They will likely already have been dealing with the aftermath of fake adverts.

      i.e a fake ad for passport renewal ad if you search renew Passport in Facebook's search

    3. Jonathan Richards 1 Silver badge
      Thumb Down

      Re: WTF?

      Yeah, the words Citizens Advice scam charity, in that order, make for an unfortunate double-take at best, and a ghastly misunderstanding at worst.

      Introduction to the Citizens Advice Service [] for anyone who doesn't know.

    4. katrinab Silver badge

      Re: WTF?

      Same way that Cancer Research is a cancer charity.

  6. Graeme Carstairs

    reporting is pointless

    I have reported these ads before as misleading or scams, the ones with Martin Lewis especially, have been reported maybe 10 or more times.

    Facebooks reply "Thank you for reporting this advert, but we have chacked and it does not violate our community standards. If you like you can hide ads of this type."

    yeh great cheers just means that the next one is exactly the same advert but for a different website.

    So whats new?

    that you can give a detailed report when you report it as misleading or a scam, but if they still dont do anything whats the point?

    1. John Brown (no body) Silver badge

      Re: reporting is pointless

      It's getting harder and harder to make contact with any large company at a human level. I recently got what was either a very, very good scam from MBNA or someone had made a mistake and linked my email address to one of their account holders (I don't, and never have had an account with them). I spent a long time trying to find contact details so I could inform them that either they had incorrect data or had been hacked (the email headers were correct, the original source IP address came back as Lloyds Bank), It was impossible to find any kind of contact email address. Even the "report a scam" link in the email bounced back. As a non-customer unable to log-in to "my account", then only way to coontact them was to phone "tried 3 times, wait time in the queue was never less than 15 mins on each try) or to use the official complaints procedure via a web form where I had to enter all sorts or personal details before it could click Send.

      I did get a call back on my mobile a couple of days later confirming they had checked the relevant persons account and the email address that person had entered was the one I was receiving emails at but it was all sorted now after contacting the account holder. But what a palaver!! I only spent the time chasing it because I had three months worth of "Your monthly statement is now ready" or whatever and it may have eventually included other account stuff.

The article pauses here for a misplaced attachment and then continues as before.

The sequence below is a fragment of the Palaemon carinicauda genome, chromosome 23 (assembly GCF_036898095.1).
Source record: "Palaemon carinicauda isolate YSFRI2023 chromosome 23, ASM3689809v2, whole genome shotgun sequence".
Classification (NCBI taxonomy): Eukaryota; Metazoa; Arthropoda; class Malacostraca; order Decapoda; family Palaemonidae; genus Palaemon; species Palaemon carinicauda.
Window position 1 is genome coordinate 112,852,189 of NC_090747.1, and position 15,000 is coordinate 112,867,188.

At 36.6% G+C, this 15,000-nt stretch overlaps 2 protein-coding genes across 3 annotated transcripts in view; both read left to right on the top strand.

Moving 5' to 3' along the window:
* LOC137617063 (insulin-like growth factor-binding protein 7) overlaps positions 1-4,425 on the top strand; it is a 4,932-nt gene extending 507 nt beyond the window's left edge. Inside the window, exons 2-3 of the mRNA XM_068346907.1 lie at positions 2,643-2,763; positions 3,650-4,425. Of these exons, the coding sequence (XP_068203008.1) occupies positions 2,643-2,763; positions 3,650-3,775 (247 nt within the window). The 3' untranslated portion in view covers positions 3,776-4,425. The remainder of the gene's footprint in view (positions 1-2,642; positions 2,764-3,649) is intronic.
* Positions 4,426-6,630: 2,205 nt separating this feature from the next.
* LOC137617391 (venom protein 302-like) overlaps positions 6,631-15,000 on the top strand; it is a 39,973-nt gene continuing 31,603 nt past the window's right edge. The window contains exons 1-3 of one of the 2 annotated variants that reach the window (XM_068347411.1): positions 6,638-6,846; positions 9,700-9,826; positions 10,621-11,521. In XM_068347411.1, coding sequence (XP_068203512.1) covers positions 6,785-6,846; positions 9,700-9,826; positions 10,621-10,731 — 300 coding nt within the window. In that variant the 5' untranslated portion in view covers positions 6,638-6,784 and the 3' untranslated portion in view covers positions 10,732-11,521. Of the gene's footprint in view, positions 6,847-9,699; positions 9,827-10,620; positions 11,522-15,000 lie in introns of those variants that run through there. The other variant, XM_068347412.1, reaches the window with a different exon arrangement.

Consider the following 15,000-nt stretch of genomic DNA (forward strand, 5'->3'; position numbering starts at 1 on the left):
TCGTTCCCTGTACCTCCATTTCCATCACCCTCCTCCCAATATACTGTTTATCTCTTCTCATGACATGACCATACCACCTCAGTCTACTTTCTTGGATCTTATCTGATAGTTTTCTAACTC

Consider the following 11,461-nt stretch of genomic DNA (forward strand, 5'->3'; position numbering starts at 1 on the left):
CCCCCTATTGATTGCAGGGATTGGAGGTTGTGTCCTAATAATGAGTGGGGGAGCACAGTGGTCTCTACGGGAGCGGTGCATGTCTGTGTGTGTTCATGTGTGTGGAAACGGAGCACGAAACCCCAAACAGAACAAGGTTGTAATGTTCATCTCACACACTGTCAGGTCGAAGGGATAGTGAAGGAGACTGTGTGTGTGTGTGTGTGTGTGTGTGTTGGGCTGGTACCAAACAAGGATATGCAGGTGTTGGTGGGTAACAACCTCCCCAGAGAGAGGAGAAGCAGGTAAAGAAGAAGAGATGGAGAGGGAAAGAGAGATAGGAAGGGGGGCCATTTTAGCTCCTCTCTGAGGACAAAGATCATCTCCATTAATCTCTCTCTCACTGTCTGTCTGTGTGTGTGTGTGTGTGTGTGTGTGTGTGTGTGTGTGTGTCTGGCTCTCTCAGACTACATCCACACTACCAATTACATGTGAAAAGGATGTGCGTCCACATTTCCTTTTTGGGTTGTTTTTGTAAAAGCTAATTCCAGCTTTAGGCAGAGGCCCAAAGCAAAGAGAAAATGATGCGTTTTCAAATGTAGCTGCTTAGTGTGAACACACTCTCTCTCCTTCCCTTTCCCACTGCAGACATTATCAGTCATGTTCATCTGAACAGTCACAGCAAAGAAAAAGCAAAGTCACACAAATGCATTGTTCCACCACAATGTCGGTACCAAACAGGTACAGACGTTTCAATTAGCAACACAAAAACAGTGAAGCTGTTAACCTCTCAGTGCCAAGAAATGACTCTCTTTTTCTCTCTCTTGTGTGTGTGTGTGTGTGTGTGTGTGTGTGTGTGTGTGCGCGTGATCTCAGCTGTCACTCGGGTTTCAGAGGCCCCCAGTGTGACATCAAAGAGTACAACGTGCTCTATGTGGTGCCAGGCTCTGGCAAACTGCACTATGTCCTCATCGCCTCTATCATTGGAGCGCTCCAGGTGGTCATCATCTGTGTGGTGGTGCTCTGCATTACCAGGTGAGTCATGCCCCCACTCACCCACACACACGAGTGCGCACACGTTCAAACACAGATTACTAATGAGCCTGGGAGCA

I did, of course, put a disclaimer in my complaint that all my personal details associated with the complaint were for use ONLY with dealing with the complaint. And a slight, unique spelling error so I'll know if that data gets used elsewhere.

  7. Claverhouse Silver badge

    No particular opinion on this, nor even hate for Facebook, since analogous to Windows users their flock gets what they deserve from choosing the platform; however whilst exonerating FB I rather wonder if the 'Can't vet adverts in advance' bit actually flies.

    It's a long time since I read local newspapers --- car chat, pitiful local politicians pontificating, local sports and endless rot about local schoolchildren, with pictures of elderly people picking up litter in local parks * rather than viciously pulling down the local cookie-cutter MP or hunting down criminal activities --- but I always rather assumed in pre-computer days they gave advertisements the once-over before insertion.



    * Cheerfully and didactically rather than compulsory community service.

  8. Sulky

    El Reg has a short(ish) memory

    Lewis sold the site ages ago.

    1. Is It Me

      Re: El Reg has a short(ish) memory

      He sold it, but still works with/for them and appears on TV as their spokesman.

      I am guessing he still writes for them, which would be why the article described him as a scribe for the site and not the owner (at least as far as I could see).

  9. Chris the bean counter

    All internet sites with 1%+ market share should :-

    1) have KYC rules for advertisers and agent placing the Ad

    2) A public database containing all ads shown + estimated demographics of people viewing ad + criteria details for displaying ad

    3) Revenue paid by all non commercial organisations + lobbying ads by commercial organisations to be published.

  10. RLWatkins

    There is a typo in the first graf of this story.

    "The fake-Facebook-ad-spotting service" should read "The fake Facebook-ad-spotting service".